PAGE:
Georgetown University’s Newspaper of Record since 1920

The Hoya

Georgetown University’s Newspaper of Record since 1920

The Hoya

Georgetown University’s Newspaper of Record since 1920

The Hoya

Owners Split by Cash, Success

This past Monday, longtime Los Angeles Lakers owner Dr. Jerry Buss died from kidney failure at age 80, inspiring an outpouring on ESPN of reflections on and tributes to his life and career. In NBA circles, after all, even those who despise his team remember the shrewd, insightful and charismatic Buss as one of the greatest owners in NBA history: The Lakers were far and away his most prized possession, and he put every ounce of his abundant professional and business energy into them because of it.

A few years ago, Buss passed the team on to his son Jim, who is unfortunately drawing more comparisons to Fredo Corleone than Michael. (Jim Buss has never figured out the casino business, either.) When the younger Buss’ influence in the NBA started diminishing, it became clear that the NBA — and all professional sports, for that matter — need more owners like Jerry Buss who are willing to sacrifice a little in profits for the sake of the team’s winning percentage.

Which got me thinking: Is it wrong when owners take an anti-Buss path and care more about profit than team success? Obviously, it’s better for the sport as a whole (especially from the fans’ perspective) when wins matter more than the operating income, but the question is whether it’s wrong for an owner of a possession in a capitalistic society to use that possession — in this case, a sports franchise — for profit first and foremost.

A common misbelief in the sporting world is that caring about winning and caring about profit are completely aligned. In reality, while there is a strong correlation between a team that maximizes winning and a team that maximizes profit, the connection isn’t perfect.
Before 2004, the NHL did not have a salary cap. Jeremy Jacobs has owned the Boston Bruins since 1975 — thus operating in both eras — and the team made the playoffs every year during his first 21 years of ownership while usually failing to have a realistic chance at a Stanley Cup. This apparent contradiction was made possible by the fact that, almost every year, Jacobs spent just enough money to generate interest in the team throughout Boston, as the team sold out nearly every game; he just didn’t spend enough money to win it all. It should be noted that, according to Forbes, Jacobs is now worth $2.7 billion, while his franchise is worth $350 million, so it’s not like he was too light in the wallet to pay for a good team. He just got a kick — and a bigger bank account — out of toying with Boston hockey fans.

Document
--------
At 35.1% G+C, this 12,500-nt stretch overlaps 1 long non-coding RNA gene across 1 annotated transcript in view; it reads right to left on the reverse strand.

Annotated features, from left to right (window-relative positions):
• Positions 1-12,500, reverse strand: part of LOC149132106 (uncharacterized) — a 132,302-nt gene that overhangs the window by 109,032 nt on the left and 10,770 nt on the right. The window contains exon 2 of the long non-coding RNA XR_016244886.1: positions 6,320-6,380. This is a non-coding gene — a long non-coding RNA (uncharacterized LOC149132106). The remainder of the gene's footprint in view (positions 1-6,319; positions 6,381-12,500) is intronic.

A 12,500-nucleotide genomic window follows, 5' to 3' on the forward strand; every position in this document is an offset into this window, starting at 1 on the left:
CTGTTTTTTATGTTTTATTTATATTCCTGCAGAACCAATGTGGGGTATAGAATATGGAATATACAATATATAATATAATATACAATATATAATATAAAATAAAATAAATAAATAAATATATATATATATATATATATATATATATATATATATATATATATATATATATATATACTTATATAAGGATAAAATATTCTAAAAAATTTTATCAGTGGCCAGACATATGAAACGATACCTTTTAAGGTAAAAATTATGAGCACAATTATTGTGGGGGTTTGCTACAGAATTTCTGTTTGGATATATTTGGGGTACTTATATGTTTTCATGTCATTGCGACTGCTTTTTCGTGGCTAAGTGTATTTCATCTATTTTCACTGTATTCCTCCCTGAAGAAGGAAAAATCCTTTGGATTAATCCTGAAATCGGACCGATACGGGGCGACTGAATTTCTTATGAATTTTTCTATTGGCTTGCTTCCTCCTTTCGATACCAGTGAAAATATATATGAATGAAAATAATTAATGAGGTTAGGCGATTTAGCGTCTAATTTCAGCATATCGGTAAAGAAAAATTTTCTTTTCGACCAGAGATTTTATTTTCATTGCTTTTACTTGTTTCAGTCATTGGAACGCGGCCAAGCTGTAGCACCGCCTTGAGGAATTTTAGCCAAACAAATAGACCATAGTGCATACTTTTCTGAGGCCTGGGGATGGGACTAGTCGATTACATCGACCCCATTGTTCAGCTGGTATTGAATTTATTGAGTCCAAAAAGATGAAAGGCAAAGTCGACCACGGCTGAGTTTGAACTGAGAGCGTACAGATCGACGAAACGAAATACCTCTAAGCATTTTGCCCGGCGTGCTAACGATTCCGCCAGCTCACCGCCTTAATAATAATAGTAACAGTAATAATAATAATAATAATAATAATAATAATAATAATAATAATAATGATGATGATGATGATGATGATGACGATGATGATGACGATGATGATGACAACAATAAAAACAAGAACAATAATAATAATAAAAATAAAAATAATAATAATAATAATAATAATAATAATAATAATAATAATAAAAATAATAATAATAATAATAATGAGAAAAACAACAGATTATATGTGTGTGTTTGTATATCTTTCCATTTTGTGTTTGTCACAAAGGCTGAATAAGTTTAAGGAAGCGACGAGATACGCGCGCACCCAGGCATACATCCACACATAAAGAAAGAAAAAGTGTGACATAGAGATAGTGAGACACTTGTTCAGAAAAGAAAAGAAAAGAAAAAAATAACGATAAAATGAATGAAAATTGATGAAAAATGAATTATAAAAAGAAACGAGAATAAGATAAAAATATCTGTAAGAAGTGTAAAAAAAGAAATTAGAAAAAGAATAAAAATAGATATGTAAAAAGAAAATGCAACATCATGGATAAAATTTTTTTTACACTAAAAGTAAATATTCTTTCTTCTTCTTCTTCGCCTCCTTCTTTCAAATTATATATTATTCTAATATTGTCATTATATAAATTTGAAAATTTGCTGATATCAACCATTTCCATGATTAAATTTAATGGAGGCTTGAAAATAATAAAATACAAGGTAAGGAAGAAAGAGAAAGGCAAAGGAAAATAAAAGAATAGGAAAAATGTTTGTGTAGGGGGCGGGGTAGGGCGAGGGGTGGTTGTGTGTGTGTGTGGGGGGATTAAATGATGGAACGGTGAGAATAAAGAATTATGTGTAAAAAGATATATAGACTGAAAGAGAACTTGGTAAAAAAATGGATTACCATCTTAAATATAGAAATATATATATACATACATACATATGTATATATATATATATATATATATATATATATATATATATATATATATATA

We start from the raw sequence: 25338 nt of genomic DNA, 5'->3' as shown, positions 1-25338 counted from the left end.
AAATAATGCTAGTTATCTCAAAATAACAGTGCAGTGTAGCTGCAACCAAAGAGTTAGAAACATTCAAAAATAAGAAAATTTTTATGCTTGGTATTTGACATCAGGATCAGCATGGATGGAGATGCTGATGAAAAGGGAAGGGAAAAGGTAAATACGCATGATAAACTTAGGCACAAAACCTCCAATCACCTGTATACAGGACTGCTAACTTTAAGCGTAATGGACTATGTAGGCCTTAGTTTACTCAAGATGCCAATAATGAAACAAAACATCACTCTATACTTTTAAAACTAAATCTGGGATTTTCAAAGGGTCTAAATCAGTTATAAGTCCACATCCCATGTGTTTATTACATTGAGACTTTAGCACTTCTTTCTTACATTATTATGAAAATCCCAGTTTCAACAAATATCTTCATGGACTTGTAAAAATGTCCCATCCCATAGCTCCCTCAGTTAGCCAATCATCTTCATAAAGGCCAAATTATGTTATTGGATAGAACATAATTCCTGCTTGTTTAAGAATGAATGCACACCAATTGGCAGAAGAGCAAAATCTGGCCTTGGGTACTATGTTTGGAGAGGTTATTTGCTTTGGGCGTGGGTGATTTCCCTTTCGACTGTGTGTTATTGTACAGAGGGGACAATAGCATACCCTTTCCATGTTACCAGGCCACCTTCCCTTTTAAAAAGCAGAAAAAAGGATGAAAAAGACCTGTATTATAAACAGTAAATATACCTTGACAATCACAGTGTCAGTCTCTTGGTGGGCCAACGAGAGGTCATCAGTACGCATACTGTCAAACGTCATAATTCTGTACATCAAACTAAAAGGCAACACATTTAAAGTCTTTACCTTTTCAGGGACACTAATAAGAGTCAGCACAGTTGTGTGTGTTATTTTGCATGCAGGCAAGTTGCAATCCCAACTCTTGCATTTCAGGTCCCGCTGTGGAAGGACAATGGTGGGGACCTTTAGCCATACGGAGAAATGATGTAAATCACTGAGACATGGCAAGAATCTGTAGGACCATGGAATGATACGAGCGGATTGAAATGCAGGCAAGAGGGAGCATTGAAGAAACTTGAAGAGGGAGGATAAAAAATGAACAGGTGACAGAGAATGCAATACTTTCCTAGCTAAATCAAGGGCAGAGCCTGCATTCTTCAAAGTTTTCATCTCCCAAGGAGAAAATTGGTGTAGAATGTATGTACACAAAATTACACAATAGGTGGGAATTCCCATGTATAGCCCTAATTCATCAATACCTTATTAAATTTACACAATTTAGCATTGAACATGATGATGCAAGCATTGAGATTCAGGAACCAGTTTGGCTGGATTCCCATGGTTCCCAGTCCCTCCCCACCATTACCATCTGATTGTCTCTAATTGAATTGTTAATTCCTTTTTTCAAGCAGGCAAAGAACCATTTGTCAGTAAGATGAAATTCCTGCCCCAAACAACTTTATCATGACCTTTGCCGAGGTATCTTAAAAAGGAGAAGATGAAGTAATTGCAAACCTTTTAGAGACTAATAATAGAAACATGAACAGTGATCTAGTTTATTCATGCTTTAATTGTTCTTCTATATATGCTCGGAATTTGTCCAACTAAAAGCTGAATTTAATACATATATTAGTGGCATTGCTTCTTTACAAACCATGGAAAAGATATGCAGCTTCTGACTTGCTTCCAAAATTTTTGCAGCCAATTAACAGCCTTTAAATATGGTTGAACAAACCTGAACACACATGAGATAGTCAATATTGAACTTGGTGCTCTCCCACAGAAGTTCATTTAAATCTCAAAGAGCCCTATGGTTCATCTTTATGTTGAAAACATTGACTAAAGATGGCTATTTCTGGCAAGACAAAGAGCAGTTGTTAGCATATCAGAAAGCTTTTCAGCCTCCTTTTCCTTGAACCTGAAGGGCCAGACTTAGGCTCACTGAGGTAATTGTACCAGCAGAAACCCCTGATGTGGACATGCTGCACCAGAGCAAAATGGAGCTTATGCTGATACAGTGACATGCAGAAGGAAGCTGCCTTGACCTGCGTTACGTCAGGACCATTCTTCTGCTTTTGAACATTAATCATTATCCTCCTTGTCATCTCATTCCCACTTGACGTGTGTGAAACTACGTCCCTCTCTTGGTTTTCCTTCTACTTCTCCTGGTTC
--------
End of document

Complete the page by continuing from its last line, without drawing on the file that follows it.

Other examples of owners like this aren’t hard to find. Perhaps the worst case is that of Jeffrey Loria, the owner of MLB’s Miami Marlins who, in 2011, spent highly on free agents for the sole purpose of suckering Miami-Dade County’s citizens into allocating some $155 million of taxpayer money for a new stadium. Then, once the Marlins got off to a bad start in 2012, he traded away every decent player on the team in multiple fire sales. Miami citizens are now low on cash, Marlins fans now feel cheated by a franchise that acted like it cared and Jeffrey Loria is now even richer than he was before.
While no sports fan likes seeing such examples, is it actually immoral when owners care more about profit than anything else, or is it just annoying? In my view, the answer lies in the way that owners market their teams to their fans. If fans are sold on the idea that the franchise cares about winning, then the least that they deserve is for the owners to actually care.

I realize that the previous sentence makes me sound naive. I’m well aware of the fact that businesses in today’s world aren’t always honest in their marketing. Coca-Cola recently launched a campaign proclaiming that they truly care about obesity in this country. And then they told me what a great investor Bernie Madoff is.

The Coke example demonstrates where I draw the line between businesslike and dishonest. If a chocolate company wants to tell us that chocolate is a great thing to buy significant others on Valentine’s Day because of tradition or some kind of special feeling that it elicits, that’s fine. Just don’t tell us that a box of chocolates for dinner every night is good for our health. There’s focusing on the positives, and then there’s just flat-out lying about the negatives.
It’s the same idea with sports teams. While I want each owner to care about winning more than income, I wouldn’t find it immoral for an owner to care about profit first if he or she isn’t disingenuous about it to the fans. In short, don’t tell your fans you’re in it to win it when that’s simply not the case.

But trying to put people in the seats with that approach probably won’t work. Its difficulty means that it’s a road owners usually don’t take, which is why I have a problem with most cases in which owners prioritize money over winning. If public money was involved in the construction of a stadium, it’s even more important to care about winning, because no city would agree to put its tax money into a sports building if it felt that the owner didn’t want to win.

So rest in peace, Dr. Buss. We can only hope that more owners will one day begin to follow your lead.

Tom Hoff is a sophomore in the McDonough School of Business. DOWN TO THE WIRE appears every Friday.

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